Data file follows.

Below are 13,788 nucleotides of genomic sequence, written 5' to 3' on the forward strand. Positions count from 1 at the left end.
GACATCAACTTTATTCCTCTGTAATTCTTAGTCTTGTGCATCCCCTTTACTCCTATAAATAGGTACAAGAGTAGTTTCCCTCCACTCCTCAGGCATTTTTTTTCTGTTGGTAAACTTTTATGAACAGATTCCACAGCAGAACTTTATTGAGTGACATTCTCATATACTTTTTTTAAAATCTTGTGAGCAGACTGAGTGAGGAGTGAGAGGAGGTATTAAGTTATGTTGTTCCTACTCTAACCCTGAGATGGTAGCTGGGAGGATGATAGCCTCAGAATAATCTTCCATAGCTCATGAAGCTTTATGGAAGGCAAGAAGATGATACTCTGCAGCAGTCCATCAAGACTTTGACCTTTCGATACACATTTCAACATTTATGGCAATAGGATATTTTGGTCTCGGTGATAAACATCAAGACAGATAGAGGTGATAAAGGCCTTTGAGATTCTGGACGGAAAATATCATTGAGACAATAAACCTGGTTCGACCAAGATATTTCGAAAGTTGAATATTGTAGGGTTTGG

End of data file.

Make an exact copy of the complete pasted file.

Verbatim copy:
Below are 13,788 nucleotides of genomic sequence, written 5' to 3' on the forward strand. Positions count from 1 at the left end.
GACATCAACTTTATTCCTCTGTAATTCTTAGTCTTGTGCATCCCCTTTACTCCTATAAATAGGTACAAGAGTAGTTTCCCTCCACTCCTCAGGCATTTTTTTTCTGTTGGTAAACTTTTATGAACAGATTCCACAGCAGAACTTTATTGAGTGACATTCTCATATACTTTTTTTAAAATCTTGTGAGCAGACTGAGTGAGGAGTGAGAGGAGGTATTAAGTTATGTTGTTCCTACTCTAACCCTGAGATGGTAGCTGGGAGGATGATAGCCTCAGAATAATCTTCCATAGCTCATGAAGCTTTATGGAAGGCAAGAAGATGATACTCTGCAGCAGTCCATCAAGACTTTGACCTTTCGATACACATTTCAACATTTATGGCAATAGGATATTTTGGTCTCGGTGATAAACATCAAGACAGATAGAGGTGATAAAGGCCTTTGAGATTCTGGACGGAAAATATCATTGAGACAATAAACCTGGTTCGACCAAGATATTTCGAAAGTTGAATATTGTAGGGTTTGG